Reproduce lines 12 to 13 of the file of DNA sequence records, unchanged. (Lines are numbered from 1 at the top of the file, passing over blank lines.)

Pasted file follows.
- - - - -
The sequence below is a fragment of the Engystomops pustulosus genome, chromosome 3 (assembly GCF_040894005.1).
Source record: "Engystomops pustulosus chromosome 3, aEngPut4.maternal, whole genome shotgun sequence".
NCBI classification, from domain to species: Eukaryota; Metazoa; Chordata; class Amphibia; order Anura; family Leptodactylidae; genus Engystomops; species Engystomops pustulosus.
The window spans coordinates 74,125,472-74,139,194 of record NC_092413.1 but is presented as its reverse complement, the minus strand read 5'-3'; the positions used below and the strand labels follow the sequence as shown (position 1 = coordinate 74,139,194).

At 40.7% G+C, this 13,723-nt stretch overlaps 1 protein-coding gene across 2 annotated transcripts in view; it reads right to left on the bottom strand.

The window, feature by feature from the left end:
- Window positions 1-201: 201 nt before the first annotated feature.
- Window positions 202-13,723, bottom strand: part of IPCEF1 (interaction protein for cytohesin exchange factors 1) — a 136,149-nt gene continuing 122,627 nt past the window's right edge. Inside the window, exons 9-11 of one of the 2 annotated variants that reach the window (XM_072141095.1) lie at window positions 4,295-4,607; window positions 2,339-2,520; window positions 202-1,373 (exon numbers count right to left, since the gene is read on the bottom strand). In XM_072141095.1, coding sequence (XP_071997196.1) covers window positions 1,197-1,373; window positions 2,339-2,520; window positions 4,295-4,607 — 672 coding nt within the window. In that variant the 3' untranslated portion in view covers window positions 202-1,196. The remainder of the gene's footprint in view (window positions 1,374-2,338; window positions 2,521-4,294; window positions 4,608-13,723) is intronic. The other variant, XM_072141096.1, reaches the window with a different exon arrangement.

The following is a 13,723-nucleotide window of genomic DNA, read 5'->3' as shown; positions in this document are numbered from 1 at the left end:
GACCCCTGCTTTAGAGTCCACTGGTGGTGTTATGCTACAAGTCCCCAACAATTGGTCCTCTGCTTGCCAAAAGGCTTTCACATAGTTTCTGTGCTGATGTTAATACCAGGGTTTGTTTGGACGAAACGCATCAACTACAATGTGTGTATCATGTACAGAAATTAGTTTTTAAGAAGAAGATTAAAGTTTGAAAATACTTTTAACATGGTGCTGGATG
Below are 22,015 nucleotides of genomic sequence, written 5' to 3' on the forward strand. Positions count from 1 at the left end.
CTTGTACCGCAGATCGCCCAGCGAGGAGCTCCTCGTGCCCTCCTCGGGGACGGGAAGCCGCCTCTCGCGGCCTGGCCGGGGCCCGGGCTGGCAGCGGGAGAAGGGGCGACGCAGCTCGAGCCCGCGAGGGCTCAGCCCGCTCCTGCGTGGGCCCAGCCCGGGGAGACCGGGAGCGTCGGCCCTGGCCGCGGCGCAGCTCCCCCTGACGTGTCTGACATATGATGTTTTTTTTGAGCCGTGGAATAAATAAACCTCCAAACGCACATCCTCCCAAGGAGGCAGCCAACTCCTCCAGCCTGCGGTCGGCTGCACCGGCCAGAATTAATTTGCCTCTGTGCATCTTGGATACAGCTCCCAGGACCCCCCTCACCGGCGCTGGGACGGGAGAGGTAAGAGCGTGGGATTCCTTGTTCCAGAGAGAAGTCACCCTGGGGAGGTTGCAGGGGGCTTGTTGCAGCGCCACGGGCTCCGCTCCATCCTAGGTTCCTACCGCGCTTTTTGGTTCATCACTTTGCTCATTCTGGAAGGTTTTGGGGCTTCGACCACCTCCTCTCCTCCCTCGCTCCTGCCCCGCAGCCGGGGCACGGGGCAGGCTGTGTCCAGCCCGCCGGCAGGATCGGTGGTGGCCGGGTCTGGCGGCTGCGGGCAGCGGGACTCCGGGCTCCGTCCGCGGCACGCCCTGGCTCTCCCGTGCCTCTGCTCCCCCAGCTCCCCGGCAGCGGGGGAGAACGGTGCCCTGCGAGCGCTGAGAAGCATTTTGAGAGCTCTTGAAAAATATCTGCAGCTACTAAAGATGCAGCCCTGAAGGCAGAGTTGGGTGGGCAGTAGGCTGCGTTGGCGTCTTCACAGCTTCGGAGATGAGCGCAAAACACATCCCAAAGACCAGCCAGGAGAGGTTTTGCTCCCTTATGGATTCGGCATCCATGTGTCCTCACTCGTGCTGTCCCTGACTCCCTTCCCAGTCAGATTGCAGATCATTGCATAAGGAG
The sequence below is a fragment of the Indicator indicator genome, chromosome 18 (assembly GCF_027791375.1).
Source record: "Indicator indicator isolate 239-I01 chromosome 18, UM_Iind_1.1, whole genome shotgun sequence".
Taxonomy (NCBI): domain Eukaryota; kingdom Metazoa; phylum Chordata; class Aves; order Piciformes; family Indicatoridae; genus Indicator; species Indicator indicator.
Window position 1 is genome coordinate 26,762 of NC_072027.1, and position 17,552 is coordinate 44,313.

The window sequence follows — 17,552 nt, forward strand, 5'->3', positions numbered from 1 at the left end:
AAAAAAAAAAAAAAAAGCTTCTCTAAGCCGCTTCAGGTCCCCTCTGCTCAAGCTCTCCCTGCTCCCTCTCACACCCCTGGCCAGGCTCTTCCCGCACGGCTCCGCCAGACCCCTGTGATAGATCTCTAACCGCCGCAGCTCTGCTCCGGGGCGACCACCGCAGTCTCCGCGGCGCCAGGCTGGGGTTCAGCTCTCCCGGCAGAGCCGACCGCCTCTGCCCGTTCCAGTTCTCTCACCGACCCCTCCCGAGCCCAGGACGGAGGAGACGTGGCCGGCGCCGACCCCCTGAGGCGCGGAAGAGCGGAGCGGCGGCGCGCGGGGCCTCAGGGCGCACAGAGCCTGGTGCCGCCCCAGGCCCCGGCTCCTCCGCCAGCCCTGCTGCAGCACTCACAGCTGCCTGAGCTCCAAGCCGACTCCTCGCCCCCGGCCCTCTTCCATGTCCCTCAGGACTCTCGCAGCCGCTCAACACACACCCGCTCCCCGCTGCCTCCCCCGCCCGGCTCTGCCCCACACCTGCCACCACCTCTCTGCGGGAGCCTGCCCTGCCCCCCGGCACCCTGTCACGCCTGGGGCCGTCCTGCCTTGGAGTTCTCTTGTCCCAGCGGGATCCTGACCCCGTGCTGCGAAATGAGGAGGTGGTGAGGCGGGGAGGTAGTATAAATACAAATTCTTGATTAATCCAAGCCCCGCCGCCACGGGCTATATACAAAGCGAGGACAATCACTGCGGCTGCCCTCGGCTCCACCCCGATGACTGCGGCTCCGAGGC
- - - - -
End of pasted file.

CTTGTACCGCAGATCGCCCAGCGAGGAGCTCCTCGTGCCCTCCTCGGGGACGGGAAGCCGCCTCTCGCGGCCTGGCCGGGGCCCGGGCTGGCAGCGGGAGAAGGGGCGACGCAGCTCGAGCCCGCGAGGGCTCAGCCCGCTCCTGCGTGGGCCCAGCCCGGGGAGACCGGGAGCGTCGGCCCTGGCCGCGGCGCAGCTCCCCCTGACGTGTCTGACATATGATGTTTTTTTTGAGCCGTGGAATAAATAAACCTCCAAACGCACATCCTCCCAAGGAGGCAGCCAACTCCTCCAGCCTGCGGTCGGCTGCACCGGCCAGAATTAATTTGCCTCTGTGCATCTTGGATACAGCTCCCAGGACCCCCCTCACCGGCGCTGGGACGGGAGAGGTAAGAGCGTGGGATTCCTTGTTCCAGAGAGAAGTCACCCTGGGGAGGTTGCAGGGGGCTTGTTGCAGCGCCACGGGCTCCGCTCCATCCTAGGTTCCTACCGCGCTTTTTGGTTCATCACTTTGCTCATTCTGGAAGGTTTTGGGGCTTCGACCACCTCCTCTCCTCCCTCGCTCCTGCCCCGCAGCCGGGGCACGGGGCAGGCTGTGTCCAGCCCGCCGGCAGGATCGGTGGTGGCCGGGTCTGGCGGCTGCGGGCAGCGGGACTCCGGGCTCCGTCCGCGGCACGCCCTGGCTCTCCCGTGCCTCTGCTCCCCCAGCTCCCCGGCAGCGGGGGAGAACGGTGCCCTGCGAGCGCTGAGAAGCATTTTGAGAGCTCTTGAAAAATATCTGCAGCTACTAAAGATGCAGCCCTGAAGGCAGAGTTGGGTGGGCAGTAGGCTGCGTTGGCGTCTTCACAGCTTCGGAGATGAGCGCAAAACACATCCCAAAGACCAGCCAGGAGAGGTTTTGCTCCCTTATGGATTCGGCATCCATGTGTCCTCACTCGTGCTGTCCCTGACTCCCTTCCCAGTCAGATTGCAGATCATTGCATAAGGAG
The sequence below is a fragment of the Indicator indicator genome, chromosome 18 (assembly GCF_027791375.1).